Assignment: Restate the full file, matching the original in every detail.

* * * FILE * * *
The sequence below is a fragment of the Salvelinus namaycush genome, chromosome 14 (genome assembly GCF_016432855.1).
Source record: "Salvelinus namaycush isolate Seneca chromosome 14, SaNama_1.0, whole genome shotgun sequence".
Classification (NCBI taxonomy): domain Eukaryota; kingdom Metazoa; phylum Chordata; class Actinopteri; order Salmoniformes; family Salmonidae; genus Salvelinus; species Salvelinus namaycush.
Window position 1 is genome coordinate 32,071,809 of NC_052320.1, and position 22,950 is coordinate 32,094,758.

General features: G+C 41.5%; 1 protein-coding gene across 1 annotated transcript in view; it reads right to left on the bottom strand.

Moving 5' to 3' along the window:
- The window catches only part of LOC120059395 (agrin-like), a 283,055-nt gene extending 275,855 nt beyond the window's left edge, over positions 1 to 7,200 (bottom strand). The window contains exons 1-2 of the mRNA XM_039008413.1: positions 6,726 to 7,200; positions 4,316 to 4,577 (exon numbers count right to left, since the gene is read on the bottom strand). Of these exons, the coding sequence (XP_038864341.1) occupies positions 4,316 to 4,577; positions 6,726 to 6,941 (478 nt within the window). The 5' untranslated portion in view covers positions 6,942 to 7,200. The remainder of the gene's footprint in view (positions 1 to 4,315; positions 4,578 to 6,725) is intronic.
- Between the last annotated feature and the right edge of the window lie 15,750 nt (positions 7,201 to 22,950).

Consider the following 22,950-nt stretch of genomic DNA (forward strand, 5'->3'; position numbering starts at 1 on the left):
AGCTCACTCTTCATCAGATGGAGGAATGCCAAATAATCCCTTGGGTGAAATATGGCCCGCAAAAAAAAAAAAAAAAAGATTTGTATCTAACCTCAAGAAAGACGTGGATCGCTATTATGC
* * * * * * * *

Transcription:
The sequence below is a fragment of the Salvelinus namaycush genome, chromosome 14 (genome assembly GCF_016432855.1).
Source record: "Salvelinus namaycush isolate Seneca chromosome 14, SaNama_1.0, whole genome shotgun sequence".
Classification (NCBI taxonomy): domain Eukaryota; kingdom Metazoa; phylum Chordata; class Actinopteri; order Salmoniformes; family Salmonidae; genus Salvelinus; species Salvelinus namaycush.
Window position 1 is genome coordinate 32,071,809 of NC_052320.1, and position 22,950 is coordinate 32,094,758.

General features: G+C 41.5%; 1 protein-coding gene across 1 annotated transcript in view; it reads right to left on the bottom strand.

Moving 5' to 3' along the window:
- The window catches only part of LOC120059395 (agrin-like), a 283,055-nt gene extending 275,855 nt beyond the window's left edge, over positions 1 to 7,200 (bottom strand). The window contains exons 1-2 of the mRNA XM_039008413.1: positions 6,726 to 7,200; positions 4,316 to 4,577 (exon numbers count right to left, since the gene is read on the bottom strand). Of these exons, the coding sequence (XP_038864341.1) occupies positions 4,316 to 4,577; positions 6,726 to 6,941 (478 nt within the window). The 5' untranslated portion in view covers positions 6,942 to 7,200. The remainder of the gene's footprint in view (positions 1 to 4,315; positions 4,578 to 6,725) is intronic.
- Between the last annotated feature and the right edge of the window lie 15,750 nt (positions 7,201 to 22,950).

Consider the following 22,950-nt stretch of genomic DNA (forward strand, 5'->3'; position numbering starts at 1 on the left):
AGCTCACTCTTCATCAGATGGAGGAATGCCAAATAATCCCTTGGGTGAAATATGGCCCGCAAAAAAAAAAAAAAAAAGATTTGTATCTAACCTCAAGAAAGACGTGGATCGCTATTATGC